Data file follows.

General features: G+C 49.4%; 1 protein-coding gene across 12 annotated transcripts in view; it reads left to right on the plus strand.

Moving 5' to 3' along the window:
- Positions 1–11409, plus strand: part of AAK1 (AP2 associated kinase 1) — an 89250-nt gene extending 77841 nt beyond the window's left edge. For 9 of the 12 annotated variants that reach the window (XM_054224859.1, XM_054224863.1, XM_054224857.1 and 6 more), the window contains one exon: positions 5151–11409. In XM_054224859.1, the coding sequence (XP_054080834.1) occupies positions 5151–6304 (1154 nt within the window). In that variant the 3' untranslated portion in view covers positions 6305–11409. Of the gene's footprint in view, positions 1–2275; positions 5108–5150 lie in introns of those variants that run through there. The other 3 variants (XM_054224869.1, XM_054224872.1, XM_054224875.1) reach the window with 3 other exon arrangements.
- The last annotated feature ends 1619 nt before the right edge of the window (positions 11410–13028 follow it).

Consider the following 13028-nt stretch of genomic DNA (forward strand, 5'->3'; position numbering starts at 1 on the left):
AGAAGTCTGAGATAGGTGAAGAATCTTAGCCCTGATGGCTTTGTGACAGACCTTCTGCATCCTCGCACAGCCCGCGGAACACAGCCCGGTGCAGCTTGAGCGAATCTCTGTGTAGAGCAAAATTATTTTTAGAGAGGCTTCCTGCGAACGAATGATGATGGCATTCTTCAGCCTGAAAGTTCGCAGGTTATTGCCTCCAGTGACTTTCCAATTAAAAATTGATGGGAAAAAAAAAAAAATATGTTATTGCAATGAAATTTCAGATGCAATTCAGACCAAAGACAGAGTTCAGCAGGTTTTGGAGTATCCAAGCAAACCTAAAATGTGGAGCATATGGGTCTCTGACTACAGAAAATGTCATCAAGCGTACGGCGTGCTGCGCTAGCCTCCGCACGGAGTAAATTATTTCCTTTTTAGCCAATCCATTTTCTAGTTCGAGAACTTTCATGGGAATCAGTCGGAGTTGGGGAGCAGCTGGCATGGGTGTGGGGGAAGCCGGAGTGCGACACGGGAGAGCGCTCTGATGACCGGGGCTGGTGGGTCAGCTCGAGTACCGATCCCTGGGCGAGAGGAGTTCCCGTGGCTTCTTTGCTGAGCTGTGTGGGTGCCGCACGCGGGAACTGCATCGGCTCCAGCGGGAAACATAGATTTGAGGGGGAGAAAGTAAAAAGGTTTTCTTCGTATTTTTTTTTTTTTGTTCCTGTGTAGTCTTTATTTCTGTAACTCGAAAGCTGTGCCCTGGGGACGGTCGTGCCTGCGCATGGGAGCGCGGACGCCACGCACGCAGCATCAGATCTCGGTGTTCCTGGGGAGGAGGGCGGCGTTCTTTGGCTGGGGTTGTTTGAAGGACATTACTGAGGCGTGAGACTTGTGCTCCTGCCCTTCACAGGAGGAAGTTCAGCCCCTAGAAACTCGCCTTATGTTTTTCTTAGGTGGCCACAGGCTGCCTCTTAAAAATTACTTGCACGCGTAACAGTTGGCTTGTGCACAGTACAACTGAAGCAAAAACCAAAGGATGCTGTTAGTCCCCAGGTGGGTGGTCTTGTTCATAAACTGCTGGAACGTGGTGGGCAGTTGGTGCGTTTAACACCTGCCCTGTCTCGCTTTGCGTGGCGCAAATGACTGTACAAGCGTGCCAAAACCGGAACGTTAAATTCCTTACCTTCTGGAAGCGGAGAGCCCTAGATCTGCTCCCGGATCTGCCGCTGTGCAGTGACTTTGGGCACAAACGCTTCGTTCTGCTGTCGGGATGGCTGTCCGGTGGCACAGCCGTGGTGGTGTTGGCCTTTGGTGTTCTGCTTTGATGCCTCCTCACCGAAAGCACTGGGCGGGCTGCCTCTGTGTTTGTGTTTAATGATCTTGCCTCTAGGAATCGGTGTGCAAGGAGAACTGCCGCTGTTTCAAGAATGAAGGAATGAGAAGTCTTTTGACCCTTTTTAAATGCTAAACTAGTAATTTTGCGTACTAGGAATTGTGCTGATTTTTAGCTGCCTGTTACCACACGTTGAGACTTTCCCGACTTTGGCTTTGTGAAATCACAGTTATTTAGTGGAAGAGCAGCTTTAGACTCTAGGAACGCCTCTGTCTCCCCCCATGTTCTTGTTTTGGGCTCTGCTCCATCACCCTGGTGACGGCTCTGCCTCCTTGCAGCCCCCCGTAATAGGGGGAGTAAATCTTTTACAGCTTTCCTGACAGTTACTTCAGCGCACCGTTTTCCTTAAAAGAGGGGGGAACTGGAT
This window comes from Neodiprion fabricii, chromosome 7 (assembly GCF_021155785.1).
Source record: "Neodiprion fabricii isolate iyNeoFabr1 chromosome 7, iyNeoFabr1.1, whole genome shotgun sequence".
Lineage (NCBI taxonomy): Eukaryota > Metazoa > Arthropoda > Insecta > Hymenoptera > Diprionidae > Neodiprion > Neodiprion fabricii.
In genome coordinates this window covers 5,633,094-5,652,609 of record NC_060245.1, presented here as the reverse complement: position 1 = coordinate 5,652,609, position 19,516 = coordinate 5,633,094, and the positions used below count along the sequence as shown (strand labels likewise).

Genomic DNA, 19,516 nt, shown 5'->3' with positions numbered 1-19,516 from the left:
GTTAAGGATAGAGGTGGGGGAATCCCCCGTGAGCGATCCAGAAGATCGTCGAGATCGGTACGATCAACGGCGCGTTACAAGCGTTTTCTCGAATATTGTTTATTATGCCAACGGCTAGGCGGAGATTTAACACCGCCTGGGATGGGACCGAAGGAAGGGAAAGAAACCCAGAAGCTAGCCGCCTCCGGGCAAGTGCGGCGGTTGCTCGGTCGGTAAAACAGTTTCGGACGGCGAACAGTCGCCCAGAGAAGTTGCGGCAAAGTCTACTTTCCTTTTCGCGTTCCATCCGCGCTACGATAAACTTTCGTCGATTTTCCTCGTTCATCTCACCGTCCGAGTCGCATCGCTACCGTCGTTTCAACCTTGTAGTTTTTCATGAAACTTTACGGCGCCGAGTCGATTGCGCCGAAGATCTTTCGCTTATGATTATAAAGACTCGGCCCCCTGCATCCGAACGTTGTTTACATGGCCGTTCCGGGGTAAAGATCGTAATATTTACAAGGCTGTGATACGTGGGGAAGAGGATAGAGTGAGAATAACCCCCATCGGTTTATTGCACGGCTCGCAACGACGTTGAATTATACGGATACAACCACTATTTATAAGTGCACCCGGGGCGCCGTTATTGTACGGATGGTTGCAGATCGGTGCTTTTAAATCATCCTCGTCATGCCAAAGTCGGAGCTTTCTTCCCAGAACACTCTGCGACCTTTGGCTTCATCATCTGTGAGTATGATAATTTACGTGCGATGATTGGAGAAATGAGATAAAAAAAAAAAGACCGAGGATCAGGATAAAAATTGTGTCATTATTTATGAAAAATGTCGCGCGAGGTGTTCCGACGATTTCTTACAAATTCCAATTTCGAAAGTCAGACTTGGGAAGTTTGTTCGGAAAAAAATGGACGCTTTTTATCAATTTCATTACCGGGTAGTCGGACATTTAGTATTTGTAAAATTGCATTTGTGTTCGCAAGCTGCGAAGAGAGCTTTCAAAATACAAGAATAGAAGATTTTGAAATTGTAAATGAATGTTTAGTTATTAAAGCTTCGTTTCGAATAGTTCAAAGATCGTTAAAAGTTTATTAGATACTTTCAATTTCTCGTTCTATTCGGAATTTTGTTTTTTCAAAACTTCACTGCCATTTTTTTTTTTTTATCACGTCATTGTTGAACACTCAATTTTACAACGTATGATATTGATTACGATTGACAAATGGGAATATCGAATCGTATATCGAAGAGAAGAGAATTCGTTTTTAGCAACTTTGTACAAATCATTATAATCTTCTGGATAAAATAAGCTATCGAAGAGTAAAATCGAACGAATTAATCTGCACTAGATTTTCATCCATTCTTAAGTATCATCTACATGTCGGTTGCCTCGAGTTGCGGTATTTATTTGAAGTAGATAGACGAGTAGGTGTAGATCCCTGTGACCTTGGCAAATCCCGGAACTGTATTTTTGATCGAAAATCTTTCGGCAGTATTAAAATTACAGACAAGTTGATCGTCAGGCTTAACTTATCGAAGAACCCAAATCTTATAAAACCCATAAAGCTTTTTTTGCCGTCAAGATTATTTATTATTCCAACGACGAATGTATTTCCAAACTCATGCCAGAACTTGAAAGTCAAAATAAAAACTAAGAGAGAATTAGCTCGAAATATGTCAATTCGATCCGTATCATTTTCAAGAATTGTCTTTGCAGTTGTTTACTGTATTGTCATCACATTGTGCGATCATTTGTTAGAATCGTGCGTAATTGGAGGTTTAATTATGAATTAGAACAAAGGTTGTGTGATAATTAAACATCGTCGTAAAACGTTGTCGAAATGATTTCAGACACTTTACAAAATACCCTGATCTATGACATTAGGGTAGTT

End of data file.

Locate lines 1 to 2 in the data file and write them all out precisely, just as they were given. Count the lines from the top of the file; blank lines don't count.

General features: G+C 49.4%; 1 protein-coding gene across 12 annotated transcripts in view; it reads left to right on the plus strand.

Moving 5' to 3' along the window: